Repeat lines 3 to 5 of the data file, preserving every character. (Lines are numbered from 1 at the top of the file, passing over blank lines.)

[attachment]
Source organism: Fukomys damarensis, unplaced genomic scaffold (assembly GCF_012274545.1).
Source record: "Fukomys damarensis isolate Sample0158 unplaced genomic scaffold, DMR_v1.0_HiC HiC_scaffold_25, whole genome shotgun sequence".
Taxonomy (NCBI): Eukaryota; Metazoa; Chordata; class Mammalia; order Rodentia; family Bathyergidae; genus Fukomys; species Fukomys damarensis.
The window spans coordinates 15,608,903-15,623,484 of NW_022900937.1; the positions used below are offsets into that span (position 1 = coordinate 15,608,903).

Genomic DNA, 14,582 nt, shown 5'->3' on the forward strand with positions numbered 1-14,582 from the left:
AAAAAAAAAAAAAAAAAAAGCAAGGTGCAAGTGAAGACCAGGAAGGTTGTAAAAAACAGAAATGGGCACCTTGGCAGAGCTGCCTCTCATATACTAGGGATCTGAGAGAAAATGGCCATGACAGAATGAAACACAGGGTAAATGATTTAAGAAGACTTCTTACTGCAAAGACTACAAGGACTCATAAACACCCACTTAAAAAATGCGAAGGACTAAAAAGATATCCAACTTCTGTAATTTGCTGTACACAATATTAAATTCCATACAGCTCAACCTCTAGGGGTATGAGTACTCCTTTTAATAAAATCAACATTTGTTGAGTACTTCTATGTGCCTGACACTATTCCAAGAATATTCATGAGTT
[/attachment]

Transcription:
Taxonomy (NCBI): Eukaryota; Metazoa; Chordata; class Mammalia; order Rodentia; family Bathyergidae; genus Fukomys; species Fukomys damarensis.
The window spans coordinates 15,608,903-15,623,484 of NW_022900937.1; the positions used below are offsets into that span (position 1 = coordinate 15,608,903).

Genomic DNA, 14,582 nt, shown 5'->3' on the forward strand with positions numbered 1-14,582 from the left: